HC Deb 26 January 1966 vol 723 cc209-10
35. Mr. Gardner

asked the Attorney-General what decision was reached about the proposal to set up a Commonwealth Court of Appeal as a result of exchanges between representatives of Her Majesty's Government and Commonwealth Governments after the Commonwealth Law Conference in Sydney in August.

The Attorney-General (Sir Elwyn Jones)

I would refer the hon. and learned Member to what was said by my hon. Friend the Minister of State for Commonwealth Relations in answer to Questions on this subject yesterday. My noble Friend the Lord Chancellor is making inquiries of other Commonwealth Governments to find out what progress has been made.

Mr. Gardner

Would not the right hon. and learned Gentleman agree that the importance of judicial links between Commonwealth countries has been dramatically demonstrated by the Rhodesian crisis? Would he not further agree that without judicial links of this kind, the recent visit of the Chief Justice of Rhodesia to this country would not have been possible? Would he not also agree that a certain way of strengthening the vital lifelines within the Commonwealth would be the creation of a Commonwealth Court of Appeal?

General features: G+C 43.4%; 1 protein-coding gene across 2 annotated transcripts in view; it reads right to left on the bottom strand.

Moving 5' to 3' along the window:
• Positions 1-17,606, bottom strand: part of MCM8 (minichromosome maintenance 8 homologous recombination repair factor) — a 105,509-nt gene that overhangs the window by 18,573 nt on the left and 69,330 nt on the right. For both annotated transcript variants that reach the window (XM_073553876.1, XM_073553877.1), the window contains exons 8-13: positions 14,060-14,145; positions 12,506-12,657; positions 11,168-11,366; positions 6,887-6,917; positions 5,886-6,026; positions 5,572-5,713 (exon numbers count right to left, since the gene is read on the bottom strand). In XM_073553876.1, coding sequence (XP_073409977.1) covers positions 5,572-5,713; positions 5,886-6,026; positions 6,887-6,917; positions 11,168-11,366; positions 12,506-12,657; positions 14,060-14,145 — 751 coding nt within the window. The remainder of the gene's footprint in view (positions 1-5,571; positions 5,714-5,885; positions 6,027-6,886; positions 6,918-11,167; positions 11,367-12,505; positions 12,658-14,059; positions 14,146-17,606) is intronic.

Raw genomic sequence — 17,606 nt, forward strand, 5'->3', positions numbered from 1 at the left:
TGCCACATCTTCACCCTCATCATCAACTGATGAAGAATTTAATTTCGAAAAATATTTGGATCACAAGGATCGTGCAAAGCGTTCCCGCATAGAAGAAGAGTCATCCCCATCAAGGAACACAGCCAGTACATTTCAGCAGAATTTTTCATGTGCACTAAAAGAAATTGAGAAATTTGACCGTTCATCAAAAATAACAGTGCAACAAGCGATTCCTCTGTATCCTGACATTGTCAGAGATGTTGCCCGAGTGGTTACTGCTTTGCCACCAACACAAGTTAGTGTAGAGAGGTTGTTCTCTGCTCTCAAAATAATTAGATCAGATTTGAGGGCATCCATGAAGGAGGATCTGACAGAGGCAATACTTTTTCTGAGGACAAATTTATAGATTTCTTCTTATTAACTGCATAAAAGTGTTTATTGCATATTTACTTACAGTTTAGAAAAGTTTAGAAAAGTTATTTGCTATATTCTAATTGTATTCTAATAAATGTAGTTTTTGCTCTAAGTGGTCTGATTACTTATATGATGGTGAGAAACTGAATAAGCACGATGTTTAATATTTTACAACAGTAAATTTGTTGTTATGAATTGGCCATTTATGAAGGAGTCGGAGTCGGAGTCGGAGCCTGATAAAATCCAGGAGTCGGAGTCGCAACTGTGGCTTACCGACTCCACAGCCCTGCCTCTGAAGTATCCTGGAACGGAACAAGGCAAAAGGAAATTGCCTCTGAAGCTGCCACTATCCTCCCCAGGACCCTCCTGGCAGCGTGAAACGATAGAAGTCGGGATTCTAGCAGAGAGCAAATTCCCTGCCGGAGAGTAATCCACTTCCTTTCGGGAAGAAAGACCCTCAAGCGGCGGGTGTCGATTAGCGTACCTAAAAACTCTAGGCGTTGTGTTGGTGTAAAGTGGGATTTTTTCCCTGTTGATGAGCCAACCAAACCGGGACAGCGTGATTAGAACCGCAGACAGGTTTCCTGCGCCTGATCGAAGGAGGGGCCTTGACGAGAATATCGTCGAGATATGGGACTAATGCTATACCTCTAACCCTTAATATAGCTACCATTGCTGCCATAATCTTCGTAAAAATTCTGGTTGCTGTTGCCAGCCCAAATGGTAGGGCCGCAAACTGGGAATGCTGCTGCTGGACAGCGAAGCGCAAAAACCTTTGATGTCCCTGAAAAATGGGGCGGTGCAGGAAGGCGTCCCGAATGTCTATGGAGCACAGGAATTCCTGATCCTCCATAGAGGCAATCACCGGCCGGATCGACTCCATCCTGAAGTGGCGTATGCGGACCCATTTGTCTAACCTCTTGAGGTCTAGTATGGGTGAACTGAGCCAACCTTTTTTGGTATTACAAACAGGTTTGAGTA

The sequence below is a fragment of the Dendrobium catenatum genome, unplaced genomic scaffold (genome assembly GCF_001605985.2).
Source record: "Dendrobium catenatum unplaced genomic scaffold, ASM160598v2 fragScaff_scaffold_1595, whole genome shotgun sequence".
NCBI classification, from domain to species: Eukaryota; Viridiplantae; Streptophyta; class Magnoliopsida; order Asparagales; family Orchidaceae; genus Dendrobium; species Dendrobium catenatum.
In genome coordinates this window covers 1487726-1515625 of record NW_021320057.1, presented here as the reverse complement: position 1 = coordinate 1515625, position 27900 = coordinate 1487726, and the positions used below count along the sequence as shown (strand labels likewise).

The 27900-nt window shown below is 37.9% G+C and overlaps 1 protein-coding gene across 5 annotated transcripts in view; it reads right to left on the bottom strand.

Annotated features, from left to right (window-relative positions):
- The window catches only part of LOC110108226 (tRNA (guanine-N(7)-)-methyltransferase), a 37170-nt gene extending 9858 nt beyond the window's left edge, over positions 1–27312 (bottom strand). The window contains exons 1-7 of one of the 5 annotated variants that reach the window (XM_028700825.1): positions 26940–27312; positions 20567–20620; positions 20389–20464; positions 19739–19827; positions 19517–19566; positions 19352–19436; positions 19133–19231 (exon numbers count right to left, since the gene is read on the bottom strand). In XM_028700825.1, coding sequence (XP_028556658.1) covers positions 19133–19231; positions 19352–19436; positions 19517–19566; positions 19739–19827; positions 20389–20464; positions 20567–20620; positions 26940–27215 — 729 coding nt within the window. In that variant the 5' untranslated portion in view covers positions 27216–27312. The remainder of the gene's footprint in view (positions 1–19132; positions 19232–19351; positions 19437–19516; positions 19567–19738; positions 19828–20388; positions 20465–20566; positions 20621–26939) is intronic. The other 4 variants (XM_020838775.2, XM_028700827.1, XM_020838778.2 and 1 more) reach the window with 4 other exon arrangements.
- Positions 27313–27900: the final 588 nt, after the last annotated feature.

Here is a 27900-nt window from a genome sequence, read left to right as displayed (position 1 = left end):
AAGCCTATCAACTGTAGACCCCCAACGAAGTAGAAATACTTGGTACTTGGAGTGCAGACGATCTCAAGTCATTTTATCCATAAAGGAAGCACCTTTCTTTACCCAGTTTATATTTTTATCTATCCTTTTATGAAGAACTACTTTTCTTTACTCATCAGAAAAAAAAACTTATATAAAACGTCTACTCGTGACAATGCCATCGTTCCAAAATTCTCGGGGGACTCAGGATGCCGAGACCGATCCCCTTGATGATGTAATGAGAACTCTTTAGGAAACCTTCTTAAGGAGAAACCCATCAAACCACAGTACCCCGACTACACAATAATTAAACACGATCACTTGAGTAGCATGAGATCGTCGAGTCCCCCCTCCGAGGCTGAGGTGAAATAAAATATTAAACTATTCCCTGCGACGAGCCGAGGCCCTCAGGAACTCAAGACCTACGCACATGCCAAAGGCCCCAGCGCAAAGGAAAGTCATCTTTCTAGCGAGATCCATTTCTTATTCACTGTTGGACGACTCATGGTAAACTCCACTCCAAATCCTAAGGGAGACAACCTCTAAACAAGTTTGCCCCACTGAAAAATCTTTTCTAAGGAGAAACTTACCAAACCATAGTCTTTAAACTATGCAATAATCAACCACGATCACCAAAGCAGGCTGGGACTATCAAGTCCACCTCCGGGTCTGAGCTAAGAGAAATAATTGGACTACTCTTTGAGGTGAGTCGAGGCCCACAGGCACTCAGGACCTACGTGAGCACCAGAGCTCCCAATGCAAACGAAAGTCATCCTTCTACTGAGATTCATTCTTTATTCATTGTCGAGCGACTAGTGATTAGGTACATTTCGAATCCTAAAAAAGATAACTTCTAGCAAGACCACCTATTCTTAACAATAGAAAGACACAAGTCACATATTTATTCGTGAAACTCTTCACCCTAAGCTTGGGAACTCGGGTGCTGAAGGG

The Attorney-General

I entirely agree with the hon. and learned Gentleman's emphasis on the importance of judicial and legal links between Commonwealth Governments and, indeed, between lawyers of the Commonwealth. But as the hon. and learned Member, who was at Sydney, will recollect, there was no unanimity, to put it at its mildest, over the proposal for a Commonwealth court. He will also recollect the efforts made by my noble Friend the Lord Chancellor and myself to give a fair wind to the proposal.

Mr. Hogg

Will not the right hon. and learned Gentleman agree about this? Is it not the case that, even on the lowest level, the English common law, like the English language, is one of the few indestructible assets of this country, and ought we not to do our best to add to the prestige of this country by advertising its virtues and co-ordinating the common law of countries throughout the world?

The Attorney-General

I entirely agree with that tribute to our common law, modified as it has been in recent decades by legislation in this House. I am an unqualified admirer of its virtues, and it is a splendid thought that it is the law of millions of people throughout the world. The problems of creating a Commonwealth Court raised many difficulties, constitutional and otherwise, which were very clearly elaborated at Sydney and Canberra.